In continuation of the previous posts –
WPF – Editing Mode with Save and Cancel Capability
In this post I will demonstrate an elegant and simple solution that you can use regarding the second option presented in the first post series (cloning via serialization).
Often, in more advanced scenarios, you need to duplicate your object for a different view. (read the first post for more detail)
A commonly used technique is using serialization to clone the object. Unfortunately, in many times, our view models aren’t cloneable easily in their nature by using serialization, especially when we use PRISM within our view models. When using PRISM, your view models may contain references to all sorts of CAL services for example, which are usually non-serializable.
The common approach for dealing with this is using serialization events. You can set the fields not be serialized (or simply set them to null before serializing) and set their values after deserialization is complete.
You need to design your object to fit such cloning technique. For example, where would you register/instantiate your commands? constructor alone is no good due to the fact the we need to support duplication via serialization.
What I have to offer is..
- ViewModelBase – My ViewModelBase provides a method that you can override – InitializeCore(bool deserializing)
- This method occurs only once!
- If the object is being instantiated normally – part of the constructor
- If the object is being serialized – after deserialization completes
- This method provides easy access for implementing things needed either in cases of instantiation or serialization
One more thing..
I mentioned this above – in PRISM (and other cases), your view models are usually not easy to duplicate, look at the following example –
Note: The code here and in my samples are using the BinaryFormatter.
Currently, MyViewModel is not serialiable.
In order to make it serializable, I need to decorate my class with the Serializable attribute, but that is not enough.
The serialization will fail because the fields _eventAggregator and _container are not serializable too.
In order to make the serialization work, here is what I need to do –
2 things have been made – 1) I set my class to be serializable 2) Marked the fields to not participate in the serialization process.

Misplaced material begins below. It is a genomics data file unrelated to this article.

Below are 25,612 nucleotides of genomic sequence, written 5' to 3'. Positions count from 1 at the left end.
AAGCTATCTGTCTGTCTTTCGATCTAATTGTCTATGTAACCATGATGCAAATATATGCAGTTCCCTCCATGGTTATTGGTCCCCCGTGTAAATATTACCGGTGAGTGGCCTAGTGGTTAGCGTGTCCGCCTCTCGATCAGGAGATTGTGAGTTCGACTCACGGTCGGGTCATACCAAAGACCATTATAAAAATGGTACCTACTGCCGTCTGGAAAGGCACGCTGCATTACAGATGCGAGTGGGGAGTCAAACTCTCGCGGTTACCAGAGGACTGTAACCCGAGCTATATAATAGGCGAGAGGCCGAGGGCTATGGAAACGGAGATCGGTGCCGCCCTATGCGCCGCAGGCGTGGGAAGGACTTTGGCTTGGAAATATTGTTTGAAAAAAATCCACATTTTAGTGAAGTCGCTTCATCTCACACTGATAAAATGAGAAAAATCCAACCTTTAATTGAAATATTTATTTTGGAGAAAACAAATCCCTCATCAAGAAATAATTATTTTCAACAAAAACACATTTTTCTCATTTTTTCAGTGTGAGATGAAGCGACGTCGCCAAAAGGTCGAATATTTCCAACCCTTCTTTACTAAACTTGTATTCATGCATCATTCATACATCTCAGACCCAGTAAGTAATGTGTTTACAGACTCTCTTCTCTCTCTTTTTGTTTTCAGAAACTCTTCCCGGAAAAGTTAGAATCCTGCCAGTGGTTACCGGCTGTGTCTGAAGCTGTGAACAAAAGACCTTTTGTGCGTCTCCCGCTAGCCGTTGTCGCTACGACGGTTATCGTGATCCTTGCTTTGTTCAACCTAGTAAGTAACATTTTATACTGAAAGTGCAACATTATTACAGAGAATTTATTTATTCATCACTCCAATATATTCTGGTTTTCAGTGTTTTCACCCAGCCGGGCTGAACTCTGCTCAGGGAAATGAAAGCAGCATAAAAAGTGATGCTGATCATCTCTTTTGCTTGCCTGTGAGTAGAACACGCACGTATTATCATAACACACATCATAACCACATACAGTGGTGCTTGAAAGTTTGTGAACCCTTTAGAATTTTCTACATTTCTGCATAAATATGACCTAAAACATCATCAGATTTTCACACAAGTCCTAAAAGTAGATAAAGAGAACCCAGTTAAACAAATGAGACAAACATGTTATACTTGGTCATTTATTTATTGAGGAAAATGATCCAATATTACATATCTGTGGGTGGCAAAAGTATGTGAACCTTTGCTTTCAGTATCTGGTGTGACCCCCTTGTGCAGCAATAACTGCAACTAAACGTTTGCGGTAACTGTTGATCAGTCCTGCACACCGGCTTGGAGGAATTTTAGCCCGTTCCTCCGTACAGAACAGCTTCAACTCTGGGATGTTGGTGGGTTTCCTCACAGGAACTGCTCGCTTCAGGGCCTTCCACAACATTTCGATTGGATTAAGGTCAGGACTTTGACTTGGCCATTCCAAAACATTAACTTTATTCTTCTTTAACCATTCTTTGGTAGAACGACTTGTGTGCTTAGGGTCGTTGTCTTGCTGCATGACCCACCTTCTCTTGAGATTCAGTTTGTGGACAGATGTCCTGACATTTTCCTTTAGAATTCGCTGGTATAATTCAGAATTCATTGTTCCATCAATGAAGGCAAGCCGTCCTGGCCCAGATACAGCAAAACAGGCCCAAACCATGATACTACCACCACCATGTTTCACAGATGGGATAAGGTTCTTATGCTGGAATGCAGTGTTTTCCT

Is that all? Well, no.
The serialization and deserialization back will work fine and I will have a duplicate object. However, the state of the duplicate object would be incomplete – the _eventAggregator and _container would be nulls and no processing had been done.
Now what? well, in order to make all things work properly, I would have to encapsulate the duplication in one method (be that in my view model or somewhere else) to do the following –
Serialize the view model, call an exposed method to complete operation, return the duplicate.
For example –
This is quite fine and gives us a neat solution.
My goal was to make such cases simpler though, since it is quite common in PRISM-based business applications.
Here is the solution
I built a nice wrapping on top of the binary serialization that you can use for such cases. (you can switch the actual serialization provider as you may need)
You can instruct it to serialize fields by ref.
Furthermore, it supports the entire object graph. If your view model contains other view models which have such decorated fields, it will process them as well.
This means, that upon serialization, it will set null to these fields and set their value back both in the duplicate and the original object.
So, using that, my view model looks as follows – (note the use of the InitializeCore I mentioned in the beginning of the post)
As you can see, I no longer need to worry about state preserving. I simply tag the fields I need to be set as references and do what I need in the InitializeCore implementation which occurs at the constructor or after deserialization when the fields already have their by-ref values.
While in such a simple case it is hard to see the benefit, when it comes to more complicated classes with deeper object graphs, it becomes much easier using this approach.
So.. how do you get the actual duplicate?
You need to call my wrapper in order to generate the duplicate. the internal implementation uses the BinaryFormatter but you can change that to NetDataContractSerializer/DataContractSerializer/XmlSerializer if you need.
Important Note – this serialization technique goes through the entire object graph, so it is advisable to use that in scenarios where you need to serialize a single object at a certain given time. (in this example, when the user edits an employee, the performance hit isn’t an issue for the benefit of using that)
You can download the source here – Zuker.WpfSamples.zip. (Edit State Preserve – EditWithCloneSerialize)
The sample shows a case of a really simple view model, but you can go ahead and try it with the example shown here, with the use of ‘SerializeByRef’.